As I have stated on this website many times before, there is plenty more to betting on cricket than just picking Team A to beat Team B, and the ‘Completed Match’ market on Betfair is a prime example of one such alternative cricket betting option. You can open a new Betfair account here and get yourself a £30.00 Free Bet.
For those not familiar with it, this is a market available on limited overs matches where we can bet on whether or not there will be an ‘official result’ in the match. On Betfair it is simply a ‘completed match’ market, and you bet on the ‘Yes’ or ‘No’ outcome.
To explain this in more detail, if a limited overs match gets rained off without a ball bowled, it is a ‘no result.’ If the minimum amount of overs aren’t bowled to constitute a match, it is also a ‘no result.’ In both these instances, ‘No,’ would be declared the winner in the completed match market on Betfair.
In a rain effected T20, 5 overs a side can be bowled. Or 20 overs a side could be bowled in a 50 over ODI match. In both these cases, this would (normally) constitute a match and mean an official result can be declared. In these instances, ‘Yes,’ would be the market winner.
In general the completed match market is fairly benign, as cricket is normally played in good weather, and there is generally an official result. Put some rain in the air though, and this market can turn into a panic stricken, betting frenzy.
It seems that punters take leave of their senses, they just seem to bet on what they see in front of their eyes at that precise moment. ie, rain, covers being brought on to the pitch, etc. There appears to be little thought going in to what might happen in 10 minutes time, ie, it stops raining, the covers come off, and the game is
played to a conclusion with no further interruptions.
Yes, there are plenty of shrewd punters out there checking weather radars and thinking ahead, but the general masses seem to bet on instinct. And the sight of rain seems to trigger that instinct and send the market into hysteria. It just goes crazy, with what appears to be bonkers bets placed on it.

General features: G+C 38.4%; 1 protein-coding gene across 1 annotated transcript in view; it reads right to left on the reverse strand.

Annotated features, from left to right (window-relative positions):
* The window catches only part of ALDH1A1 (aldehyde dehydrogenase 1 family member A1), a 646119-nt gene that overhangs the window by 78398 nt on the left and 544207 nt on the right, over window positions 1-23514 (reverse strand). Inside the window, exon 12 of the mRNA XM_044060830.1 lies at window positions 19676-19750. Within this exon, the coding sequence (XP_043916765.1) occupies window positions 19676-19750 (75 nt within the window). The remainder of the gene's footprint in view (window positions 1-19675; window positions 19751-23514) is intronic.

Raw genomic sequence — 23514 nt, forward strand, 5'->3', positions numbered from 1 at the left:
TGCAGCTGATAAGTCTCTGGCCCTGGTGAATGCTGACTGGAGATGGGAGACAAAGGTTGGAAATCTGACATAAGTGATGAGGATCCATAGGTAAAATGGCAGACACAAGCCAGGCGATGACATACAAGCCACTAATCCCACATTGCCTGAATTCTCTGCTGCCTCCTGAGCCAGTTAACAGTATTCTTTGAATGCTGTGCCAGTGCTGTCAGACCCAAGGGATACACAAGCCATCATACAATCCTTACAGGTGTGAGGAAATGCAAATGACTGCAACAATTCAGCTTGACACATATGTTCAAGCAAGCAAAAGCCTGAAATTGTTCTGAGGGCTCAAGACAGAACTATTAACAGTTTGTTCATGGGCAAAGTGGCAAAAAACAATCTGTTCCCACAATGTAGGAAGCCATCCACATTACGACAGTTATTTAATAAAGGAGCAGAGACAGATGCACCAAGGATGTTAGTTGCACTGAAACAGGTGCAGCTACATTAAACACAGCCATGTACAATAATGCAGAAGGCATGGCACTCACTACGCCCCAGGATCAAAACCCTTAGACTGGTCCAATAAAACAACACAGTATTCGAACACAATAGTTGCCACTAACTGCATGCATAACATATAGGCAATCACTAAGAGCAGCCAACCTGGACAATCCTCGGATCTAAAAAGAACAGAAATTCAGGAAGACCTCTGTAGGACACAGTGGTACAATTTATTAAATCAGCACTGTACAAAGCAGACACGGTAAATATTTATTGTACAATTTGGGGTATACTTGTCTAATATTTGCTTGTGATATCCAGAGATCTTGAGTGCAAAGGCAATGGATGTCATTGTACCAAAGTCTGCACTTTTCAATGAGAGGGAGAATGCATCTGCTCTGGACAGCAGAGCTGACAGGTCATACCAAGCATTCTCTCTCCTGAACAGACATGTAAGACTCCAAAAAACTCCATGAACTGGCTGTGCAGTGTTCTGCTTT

In India’s recent ICC Champions Trophy final victory over England, the ‘No’ outcome got backed in to below 1.10. People were betting on it at odds of 1/10, and lower, it was pure madness. If you stop and think about it for a minute, the ICC were always going to pull out all the stops to get a game of some sort on…. and yet people still backed ‘No’ into sub 1/10.
I actually seen two screenshots from cricket betting punters on Twitter before this game had even finished, one had over £7k green on either outcome, and other guy had over £9K green on either outcome (result, or no result, in both instances). I’m not saying it is easy to win this amount, as I certainly haven’t, but it just gives an example of the sort of possibilities this market can throw up.
Favouritism in this market can flip over from one side to the other numerous times during a rainy day. Events like this gives Betfair cricket traders a great chance to win big with little outlay. If we can lay at sub 1.10, or even sub 1.20, we can lay larger amounts without breaking our betting banks if things go wrong.
If you are betting on this market, always be sure you are well aware of what the playing conditions are, ie, minimum number of overs needed to be bowled by both sides to constitute a match, is there a reserve day? etc.
They will vary depending on what format of cricket it is (50 Over, T20, domestic 40 over, etc), and can vary from series to series even in the same formats, so be careful there.
If you are a new starter thinking of having a go in this particular cricket betting market, wait for a rain effected match and just play around with a minimal amount of cash and watch the market to see how it behaves. You will be both surprised and shocked.